Bears are the largest animals in the order Carnivora and are found in Europe, Asia, the Americas and in the Atlas Mountains of Africa. They are found in a range of habitats, similar to wolves and foxes, living in both arctic and tropical climates.
There are eight identified species of bears and a number of subspecies. Within the brown bear species (Ursus arctos) there are 16 subspecies including the grizzly bear of North America and the Atlas bear of the African Atlas Mountains.
Many bears that live in cold climates will spend the winter months in caves or dens and live off their fat reserves until spring arrives. Polar bears are the largest species of bear, the largest ever recorded weight of a male polar bear was a whopping 2,209 lbs or 1002 kg!
Seals and walruses
Eared seals, earless seals, sea lions and walruses form three families of marine carnivorans which can be clumped together in a suborder called Pinnipedia. They are found on the coastlines in many parts of the world, typically in areas with cooler water.
All pinnipeds are poor movers on land but are well adapted to life in water. They are larger than their land-based relatives which is important when it comes to conserving body heat in the water; they also have thick layers of blubber and dense fur to insulate themselves from the cold.
Pinnipeds have smooth body shapes which makes them extremely streamlined for movement through the water and they are able to swim at impressive speeds. The earless seals or ‘true’ seals are far more specialized for life in the water but less agile on land than the eared seals and sea lions.
All pinniped limbs have been modified into two sets of flippers. Eared seals and walruses have the ability to support their own weight on their front flippers and use their hind flippers to help with moving around on land whereas true seals cannot. Walruses are easily distinguished from all other pinnipeds by the modification of their canines into large tusks.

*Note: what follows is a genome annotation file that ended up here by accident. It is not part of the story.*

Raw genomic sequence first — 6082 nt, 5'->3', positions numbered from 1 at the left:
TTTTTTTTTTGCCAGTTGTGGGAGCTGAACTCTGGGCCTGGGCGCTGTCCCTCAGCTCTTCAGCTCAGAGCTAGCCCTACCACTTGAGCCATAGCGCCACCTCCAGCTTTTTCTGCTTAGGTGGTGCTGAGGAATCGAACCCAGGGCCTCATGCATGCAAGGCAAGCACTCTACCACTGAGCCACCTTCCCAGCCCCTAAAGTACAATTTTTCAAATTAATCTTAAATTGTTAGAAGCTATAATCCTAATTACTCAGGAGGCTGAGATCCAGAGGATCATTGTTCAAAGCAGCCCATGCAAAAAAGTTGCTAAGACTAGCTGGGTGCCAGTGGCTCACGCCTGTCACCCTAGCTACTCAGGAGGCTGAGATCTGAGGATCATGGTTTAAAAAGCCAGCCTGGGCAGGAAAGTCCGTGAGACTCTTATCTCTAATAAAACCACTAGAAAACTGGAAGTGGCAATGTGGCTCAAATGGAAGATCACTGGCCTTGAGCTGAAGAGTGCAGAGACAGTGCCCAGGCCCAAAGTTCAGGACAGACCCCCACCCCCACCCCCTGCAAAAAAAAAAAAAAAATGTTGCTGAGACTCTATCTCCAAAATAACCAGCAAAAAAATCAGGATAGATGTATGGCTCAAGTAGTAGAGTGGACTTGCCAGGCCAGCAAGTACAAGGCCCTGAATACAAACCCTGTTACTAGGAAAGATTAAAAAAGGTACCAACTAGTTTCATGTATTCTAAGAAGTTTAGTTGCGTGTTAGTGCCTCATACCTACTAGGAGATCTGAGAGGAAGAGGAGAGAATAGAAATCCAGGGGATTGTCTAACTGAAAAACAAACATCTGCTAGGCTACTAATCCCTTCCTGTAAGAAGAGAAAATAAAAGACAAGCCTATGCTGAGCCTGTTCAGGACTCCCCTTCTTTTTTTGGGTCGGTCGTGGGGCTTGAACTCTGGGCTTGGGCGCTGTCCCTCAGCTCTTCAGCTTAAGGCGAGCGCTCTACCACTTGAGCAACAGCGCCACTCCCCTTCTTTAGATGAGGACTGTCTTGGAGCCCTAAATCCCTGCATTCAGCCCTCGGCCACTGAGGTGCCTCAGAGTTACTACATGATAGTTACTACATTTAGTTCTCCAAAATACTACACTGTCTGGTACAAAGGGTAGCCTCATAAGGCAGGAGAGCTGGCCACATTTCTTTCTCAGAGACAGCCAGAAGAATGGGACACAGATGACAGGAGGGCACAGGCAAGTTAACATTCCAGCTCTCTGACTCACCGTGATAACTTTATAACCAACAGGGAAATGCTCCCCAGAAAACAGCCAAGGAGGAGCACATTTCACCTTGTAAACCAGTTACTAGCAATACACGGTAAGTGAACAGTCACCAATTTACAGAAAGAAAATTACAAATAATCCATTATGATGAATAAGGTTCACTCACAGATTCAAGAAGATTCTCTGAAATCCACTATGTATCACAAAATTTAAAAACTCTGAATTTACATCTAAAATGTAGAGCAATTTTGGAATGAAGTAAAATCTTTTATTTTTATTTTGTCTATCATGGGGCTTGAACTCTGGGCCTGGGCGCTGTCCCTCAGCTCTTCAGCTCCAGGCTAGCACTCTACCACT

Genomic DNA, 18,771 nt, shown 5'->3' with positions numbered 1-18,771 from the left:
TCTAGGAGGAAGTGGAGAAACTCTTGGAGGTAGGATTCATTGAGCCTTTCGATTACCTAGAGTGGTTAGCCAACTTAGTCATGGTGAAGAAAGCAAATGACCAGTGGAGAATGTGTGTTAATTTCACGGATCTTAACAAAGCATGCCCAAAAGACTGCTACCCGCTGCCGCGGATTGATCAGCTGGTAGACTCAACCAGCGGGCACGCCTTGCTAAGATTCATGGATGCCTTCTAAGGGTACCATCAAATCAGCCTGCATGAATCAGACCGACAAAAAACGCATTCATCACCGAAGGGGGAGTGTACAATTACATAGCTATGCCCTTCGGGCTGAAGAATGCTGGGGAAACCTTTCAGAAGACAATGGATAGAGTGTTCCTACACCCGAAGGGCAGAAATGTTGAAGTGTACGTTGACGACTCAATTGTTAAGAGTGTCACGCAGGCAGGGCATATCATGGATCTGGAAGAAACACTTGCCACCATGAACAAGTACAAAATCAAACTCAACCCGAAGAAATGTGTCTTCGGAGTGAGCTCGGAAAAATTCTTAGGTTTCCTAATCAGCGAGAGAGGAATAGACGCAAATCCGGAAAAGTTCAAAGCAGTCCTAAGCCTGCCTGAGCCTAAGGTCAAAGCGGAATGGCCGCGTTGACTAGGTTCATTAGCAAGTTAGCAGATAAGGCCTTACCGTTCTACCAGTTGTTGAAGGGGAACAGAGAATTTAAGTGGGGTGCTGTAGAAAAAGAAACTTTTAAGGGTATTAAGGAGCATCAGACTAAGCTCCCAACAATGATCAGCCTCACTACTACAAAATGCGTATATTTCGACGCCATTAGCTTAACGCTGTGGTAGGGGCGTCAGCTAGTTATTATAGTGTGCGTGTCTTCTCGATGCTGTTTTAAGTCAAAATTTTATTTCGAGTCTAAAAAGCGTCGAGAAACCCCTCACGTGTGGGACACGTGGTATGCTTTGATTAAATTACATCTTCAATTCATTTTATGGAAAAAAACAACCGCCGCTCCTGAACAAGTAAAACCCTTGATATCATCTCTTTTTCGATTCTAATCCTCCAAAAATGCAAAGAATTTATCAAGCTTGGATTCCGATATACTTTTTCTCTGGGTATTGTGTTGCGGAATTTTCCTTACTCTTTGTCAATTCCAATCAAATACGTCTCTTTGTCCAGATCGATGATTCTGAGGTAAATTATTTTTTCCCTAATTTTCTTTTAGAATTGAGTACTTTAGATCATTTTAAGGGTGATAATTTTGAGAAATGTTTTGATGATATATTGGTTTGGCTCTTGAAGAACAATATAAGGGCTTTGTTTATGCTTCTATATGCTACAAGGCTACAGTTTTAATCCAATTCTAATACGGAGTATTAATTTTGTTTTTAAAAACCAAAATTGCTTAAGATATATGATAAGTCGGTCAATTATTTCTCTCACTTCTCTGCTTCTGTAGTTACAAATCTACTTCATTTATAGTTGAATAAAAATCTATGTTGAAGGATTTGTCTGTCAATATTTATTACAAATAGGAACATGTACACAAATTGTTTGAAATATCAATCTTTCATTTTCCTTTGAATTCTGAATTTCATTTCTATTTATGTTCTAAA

The mustelid family includes a whole range of well-known carnivoran species. These include animals such as the raccoon, skunks, stoats, ferrets, weasels, badgers, otters and the red panda. They are found all around the world except in Australia, Antarctica and other isolated islands. Aside from otters who are semi-aquatic, the remaining mustelid species are found in land-based habitats, although many species are strong swimmers.
Mustelids are relatively small animals for the order Carnivora and the majority of species are less than 10 kg (22 lbs); the largest species is the sea otter (Enhydra lutris) which can weigh up to 45 kg (100 lbs). Although many species exhibit carnivorous diets, a large number of species eat a wide range of plant foods such as a variety of fruit, vegetables, flowers, leaves and seeds.
- The cheetah is the fastest land animal and has been recorded at speeds of up to 98 km/h or 61 mph.
- Although they are surrounded by ice and snow, polar bears have a lack of accessible drinking water and to solve the problem they metabolize fats in their body into water. By eating almost purely seal blubber and avoiding protein they have a high fat / low protein diet that reduces their need to urinate which also helps to conserve water.
- Elephant seals are the largest of the carnivoran species and can reach weights of up to 3.5 tonnes.
- Seals are amazing divers and certain species have been recorded to have dived to depths of 1500 m, for up to 90 minutes and can travel as far as 5 km (3 miles) on one breath.
Last edited: 14 December 2015